NAPLES, Fla. – Lydia Ko saved her strong start to the CME Group Tour Championship Thursday with a terrific final shot.
It moved her into early position to try to save this season, to keep it from becoming the first winless year of her young career.
Ko holed out from the bunker at the 18th hole to save par, sending a jolt through the gallery in the grandstand behind her.
“I don’t think I’ve made a par like that before,” Ko said.
With a 5-under-par 67, Ko is one shot behind Taiwan rookie Peiyun Chien and Australia’s Sarah Jane Smith, both of whom are looking for their first LPGA victories.
Ko is in some strong company tied for second.
Sung Hyun Park, looking to sweep every major award available this week, also opened with a 67, as did Suzann Pettersen, Azahara Munoz and Karine Icher.
Ariya Jutanugarn opened with a 68.
Lexi Thompson, who leads the CME Globe standings in the season-long race for a $1 million jackpot, opened with a 71.
Rolex world No. 1 Shanshan Feng, looking to win her third consecutive event, shot 70.
Ko has already won 14 LPGA titles in her young career, but none this season, none since making the year’s start with sweeping changes, from a new coach and equipment to a new caddie and putting stroke.
“I want to finish this season on a high note,” Ko said.
Ko, 20, struggled through a rough summer, given the high bar she set as one of the game’s greatest teen phenoms. She won five times around the world last year, six times around the world the year before. She has won an LPGA title every year since she was 15 years old.
“I can’t imagine she doesn’t lay her head on the pillow at night and think, 'What happened? Where did I go,'” LPGA Hall of Famer and Golf Channel analyst Judy Rankin said. “I think part of it is just growing up. Part of it - it’s sad to say - but in golf and maybe all the through life, you come to that point where you’ve grown up just enough to know things can go wrong, and then [they] begin to.”
Ko’s changing of her equipment and swing at the same time appeared to challenge the nature of the way she has always played. Dialing in new yardages with her new PXG clubs, working into a new swing after leaving David Leadbetter last year, left her thinking more about the way she played than ever before.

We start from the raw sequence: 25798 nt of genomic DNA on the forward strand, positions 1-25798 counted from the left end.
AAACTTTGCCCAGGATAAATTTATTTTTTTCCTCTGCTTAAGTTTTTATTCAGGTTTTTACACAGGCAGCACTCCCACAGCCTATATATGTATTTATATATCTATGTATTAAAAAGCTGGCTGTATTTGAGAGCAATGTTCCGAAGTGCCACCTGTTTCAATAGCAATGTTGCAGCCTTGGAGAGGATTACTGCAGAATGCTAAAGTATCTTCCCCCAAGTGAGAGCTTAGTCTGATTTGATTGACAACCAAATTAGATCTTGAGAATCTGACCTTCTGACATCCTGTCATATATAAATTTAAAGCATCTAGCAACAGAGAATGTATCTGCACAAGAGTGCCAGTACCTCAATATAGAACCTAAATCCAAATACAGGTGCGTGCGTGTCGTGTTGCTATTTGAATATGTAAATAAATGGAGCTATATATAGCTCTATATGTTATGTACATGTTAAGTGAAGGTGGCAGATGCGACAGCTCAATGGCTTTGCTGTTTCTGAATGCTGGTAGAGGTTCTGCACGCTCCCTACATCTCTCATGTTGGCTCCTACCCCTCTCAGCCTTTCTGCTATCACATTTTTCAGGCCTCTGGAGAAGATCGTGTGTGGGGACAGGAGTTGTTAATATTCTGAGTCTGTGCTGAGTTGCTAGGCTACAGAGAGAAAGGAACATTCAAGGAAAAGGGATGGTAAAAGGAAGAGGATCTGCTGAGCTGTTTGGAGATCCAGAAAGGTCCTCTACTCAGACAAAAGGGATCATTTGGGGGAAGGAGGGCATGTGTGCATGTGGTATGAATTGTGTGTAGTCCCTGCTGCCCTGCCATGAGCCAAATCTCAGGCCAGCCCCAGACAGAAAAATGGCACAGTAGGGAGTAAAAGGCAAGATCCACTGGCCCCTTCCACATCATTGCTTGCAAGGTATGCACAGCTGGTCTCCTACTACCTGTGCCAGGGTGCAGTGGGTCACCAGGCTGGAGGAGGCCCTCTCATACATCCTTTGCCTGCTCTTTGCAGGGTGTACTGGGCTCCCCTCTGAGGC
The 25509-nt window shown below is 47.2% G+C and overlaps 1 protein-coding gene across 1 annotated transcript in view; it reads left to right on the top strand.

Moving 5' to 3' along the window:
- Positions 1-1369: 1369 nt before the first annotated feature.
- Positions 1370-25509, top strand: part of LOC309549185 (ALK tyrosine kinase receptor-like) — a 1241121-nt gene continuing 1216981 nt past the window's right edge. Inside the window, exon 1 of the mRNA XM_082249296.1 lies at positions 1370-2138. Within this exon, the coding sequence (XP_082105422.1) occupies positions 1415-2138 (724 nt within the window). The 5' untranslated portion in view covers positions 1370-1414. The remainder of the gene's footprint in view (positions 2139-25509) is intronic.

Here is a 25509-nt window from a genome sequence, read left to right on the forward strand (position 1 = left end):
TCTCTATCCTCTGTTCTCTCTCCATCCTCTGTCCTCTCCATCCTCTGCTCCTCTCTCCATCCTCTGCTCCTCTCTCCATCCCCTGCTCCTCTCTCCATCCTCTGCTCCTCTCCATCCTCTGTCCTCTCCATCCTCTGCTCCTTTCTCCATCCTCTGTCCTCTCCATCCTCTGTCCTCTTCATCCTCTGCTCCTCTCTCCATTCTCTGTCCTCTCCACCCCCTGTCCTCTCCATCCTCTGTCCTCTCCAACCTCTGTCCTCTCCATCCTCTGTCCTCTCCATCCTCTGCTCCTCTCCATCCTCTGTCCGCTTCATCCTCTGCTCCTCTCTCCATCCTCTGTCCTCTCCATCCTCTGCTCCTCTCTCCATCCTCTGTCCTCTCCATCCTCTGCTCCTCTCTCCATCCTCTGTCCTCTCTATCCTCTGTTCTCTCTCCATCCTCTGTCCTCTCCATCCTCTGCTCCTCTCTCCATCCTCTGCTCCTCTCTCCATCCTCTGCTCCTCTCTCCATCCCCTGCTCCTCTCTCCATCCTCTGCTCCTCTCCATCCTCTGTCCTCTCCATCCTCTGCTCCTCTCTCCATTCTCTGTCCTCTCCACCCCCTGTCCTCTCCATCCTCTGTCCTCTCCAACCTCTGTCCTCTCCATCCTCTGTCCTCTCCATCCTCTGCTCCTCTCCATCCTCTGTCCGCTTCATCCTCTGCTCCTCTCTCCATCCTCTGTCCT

“Lydia has never been analytical about any part of her game,” Gilchrist told GolfChannel.com at the start of fall. “She is probably the most natural player, who just used her feel and went out and played with it. I think the biggest thing for her is to go out again and just play without thinking too much.”
Ko, who has slipped to No. 8 in the Rolex Women’s World Rankings, seems to be getting back to that. She’s coming off a T-5 finish at the Toto Classic in Japan. She has two second-place finishes and a third since the start of September.
“I played pretty solid at the start of the year and had a pretty frustrating few months in the middle of my season,” Ko said.
A second-place finish at the Indy Women in Tech Champion the first week of September was a big confidence builder, Ko said.
“Obviously, I wasn’t the one holding the trophy at the end of that week, but just getting that second-place finish gave me confidence at Evian,” Ko said. “That was my best finish in my majors this year.”
Ko had a chance to win going to the 72nd hole at Evian, missing out on a playoff by a shot after closing with a bogey in the rain.
“It is good to be able to play some solid golf these past few weeks, and put myself in better positions going into the weekends and going into the final round,” Ko said. “I think the more I do that, the confidence kind of builds up. Golf is such a confidence game. If you start making birdies or putts and playing well, it builds up. That momentum kind of carries on.”
Ko finished strong Thursday at Tiburon Golf Club. She birdied the 13th, 14th and eagled the 17th, hitting a 3-wood to 15 feet.
With a misfire over the back of the final green, Ko looked as if she might throw away some of that good work. She skulled her pitch over the green and into a bunker, but that’s where she saved the round.
After holing out, she thrust both arms in the air.
“It’s definitely nice to be able to please the crowd,” Ko said.
She would relish pleasing them again come Sunday.